There's a reason megaperforming rwd cars are not 50/50...
 

kona61

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You can have a neutral FF car with 60F/40R weight distribution, and you can have a neutral RR car with 40F/60R weight distribution. Handling balance is not fixed by weight distribution... The ancient 911s that exhibited understeer until you gave a mid-corner lift at which point they oversteered off the road behaved that way because of suspension deficiencies and not due to weight distribution.

FWIW I drove my ~55/45 BRZ and my ~45/55 Cayman back to back at a few track events this year, and I can assure you that the Cayman both understeered less at corner entry and put its (modest) power down better at corner exit while being every bit as driftable as the BRZ. Both have minor suspension mods for front camber (-3.2 BRZ, -2.9 Cayman) and slightly stiffer and lower springs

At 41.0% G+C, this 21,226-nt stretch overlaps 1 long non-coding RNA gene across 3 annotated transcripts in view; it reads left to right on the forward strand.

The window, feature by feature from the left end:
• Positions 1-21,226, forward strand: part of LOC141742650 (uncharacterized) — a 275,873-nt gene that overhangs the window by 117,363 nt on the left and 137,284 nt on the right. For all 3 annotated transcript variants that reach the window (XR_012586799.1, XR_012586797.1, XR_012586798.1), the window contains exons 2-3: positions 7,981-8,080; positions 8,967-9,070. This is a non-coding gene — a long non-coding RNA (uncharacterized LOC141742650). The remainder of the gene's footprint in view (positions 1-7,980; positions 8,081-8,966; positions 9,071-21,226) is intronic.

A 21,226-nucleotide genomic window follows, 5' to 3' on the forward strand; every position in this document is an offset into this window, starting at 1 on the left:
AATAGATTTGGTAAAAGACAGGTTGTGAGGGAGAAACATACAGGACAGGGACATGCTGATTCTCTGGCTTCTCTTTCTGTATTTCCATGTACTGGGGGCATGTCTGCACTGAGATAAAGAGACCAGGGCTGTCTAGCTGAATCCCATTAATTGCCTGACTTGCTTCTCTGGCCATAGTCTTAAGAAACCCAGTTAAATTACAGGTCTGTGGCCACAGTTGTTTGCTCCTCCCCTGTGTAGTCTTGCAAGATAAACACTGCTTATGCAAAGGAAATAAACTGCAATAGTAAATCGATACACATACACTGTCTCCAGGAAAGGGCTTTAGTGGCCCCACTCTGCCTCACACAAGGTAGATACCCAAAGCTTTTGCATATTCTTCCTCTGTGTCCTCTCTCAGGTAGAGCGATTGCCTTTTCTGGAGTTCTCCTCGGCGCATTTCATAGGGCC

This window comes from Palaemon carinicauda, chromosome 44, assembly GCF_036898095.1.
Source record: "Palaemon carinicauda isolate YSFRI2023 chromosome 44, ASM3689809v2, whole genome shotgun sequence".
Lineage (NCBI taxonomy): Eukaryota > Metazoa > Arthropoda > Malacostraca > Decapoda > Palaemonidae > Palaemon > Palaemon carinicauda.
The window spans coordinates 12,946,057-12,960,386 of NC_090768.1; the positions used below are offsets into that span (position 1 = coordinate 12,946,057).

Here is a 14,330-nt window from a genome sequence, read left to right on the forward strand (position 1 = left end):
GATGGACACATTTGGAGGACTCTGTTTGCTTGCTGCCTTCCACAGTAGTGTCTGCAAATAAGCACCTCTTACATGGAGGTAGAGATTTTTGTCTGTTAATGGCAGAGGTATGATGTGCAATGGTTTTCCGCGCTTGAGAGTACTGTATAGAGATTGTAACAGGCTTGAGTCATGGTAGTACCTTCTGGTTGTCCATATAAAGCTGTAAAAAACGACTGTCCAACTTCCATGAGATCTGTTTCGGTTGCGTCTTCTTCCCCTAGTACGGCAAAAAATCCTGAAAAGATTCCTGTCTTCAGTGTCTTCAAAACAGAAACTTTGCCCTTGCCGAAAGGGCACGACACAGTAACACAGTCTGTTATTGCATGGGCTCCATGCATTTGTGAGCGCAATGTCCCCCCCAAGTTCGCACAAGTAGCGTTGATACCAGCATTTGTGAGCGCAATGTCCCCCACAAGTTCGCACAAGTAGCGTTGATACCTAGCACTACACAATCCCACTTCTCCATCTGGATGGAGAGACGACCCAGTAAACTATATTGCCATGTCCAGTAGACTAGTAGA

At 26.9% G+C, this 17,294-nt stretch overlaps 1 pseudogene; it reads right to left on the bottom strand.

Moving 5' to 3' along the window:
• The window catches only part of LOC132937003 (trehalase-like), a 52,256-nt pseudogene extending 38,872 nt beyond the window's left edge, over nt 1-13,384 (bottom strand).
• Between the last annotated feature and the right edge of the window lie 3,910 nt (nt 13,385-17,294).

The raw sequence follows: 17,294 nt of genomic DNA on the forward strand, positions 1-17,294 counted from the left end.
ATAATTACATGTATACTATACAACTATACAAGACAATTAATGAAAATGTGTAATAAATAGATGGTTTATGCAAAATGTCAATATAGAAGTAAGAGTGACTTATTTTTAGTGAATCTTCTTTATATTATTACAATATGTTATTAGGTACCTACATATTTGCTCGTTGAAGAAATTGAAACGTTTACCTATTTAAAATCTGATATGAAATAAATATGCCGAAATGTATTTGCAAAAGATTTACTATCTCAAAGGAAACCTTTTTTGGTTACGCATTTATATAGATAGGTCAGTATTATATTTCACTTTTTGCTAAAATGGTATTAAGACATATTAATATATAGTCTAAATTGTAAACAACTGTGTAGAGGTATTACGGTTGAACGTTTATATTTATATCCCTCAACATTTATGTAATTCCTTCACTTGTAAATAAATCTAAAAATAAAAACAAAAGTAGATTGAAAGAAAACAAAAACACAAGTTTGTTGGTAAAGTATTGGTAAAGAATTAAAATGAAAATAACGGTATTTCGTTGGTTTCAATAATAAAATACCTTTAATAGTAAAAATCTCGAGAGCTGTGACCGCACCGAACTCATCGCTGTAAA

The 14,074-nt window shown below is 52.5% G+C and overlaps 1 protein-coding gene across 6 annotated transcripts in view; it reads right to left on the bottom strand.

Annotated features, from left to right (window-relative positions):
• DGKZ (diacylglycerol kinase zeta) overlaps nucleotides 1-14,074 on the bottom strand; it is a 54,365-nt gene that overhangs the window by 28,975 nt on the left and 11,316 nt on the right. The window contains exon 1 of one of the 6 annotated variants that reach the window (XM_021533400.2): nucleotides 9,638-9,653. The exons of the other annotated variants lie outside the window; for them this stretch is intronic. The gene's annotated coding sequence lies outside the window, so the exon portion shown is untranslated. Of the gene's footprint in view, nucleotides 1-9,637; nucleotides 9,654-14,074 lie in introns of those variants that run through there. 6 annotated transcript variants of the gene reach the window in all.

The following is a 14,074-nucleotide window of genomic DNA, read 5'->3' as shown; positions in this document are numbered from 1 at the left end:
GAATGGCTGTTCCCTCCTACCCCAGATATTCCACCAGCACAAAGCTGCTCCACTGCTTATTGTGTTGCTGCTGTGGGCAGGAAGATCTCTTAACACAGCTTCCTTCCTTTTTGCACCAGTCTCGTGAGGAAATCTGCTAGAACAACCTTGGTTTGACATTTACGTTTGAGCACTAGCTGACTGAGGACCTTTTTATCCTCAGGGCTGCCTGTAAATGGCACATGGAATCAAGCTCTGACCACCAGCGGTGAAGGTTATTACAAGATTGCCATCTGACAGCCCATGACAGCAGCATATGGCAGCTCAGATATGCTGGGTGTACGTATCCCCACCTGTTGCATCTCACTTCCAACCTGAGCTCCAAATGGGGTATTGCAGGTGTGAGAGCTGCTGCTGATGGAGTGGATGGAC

50/50 is marketing for the masses who don't know better. It's also a mark that is achievable for a mass-market FR car, so when manufacturers hit it, they like brag about it, even to the point of calling it "perfect", which it isn't... For sure 50/50 for a rwd performance car is *way* better than 55F/45R. But 45F/55R is better still. For serious power/weight rwd cars, even more rear bias is better. Primarily better for putting power down accelerating out of corners (as well as in a straight line from lower speeds), but there are other benefits including better braking due to rear tires being able to contribute a lot more.

There's a reason megaperforming rwd cars are not 50/50...
I agree, but my GT4 definitely had some understeer, more than the Supra.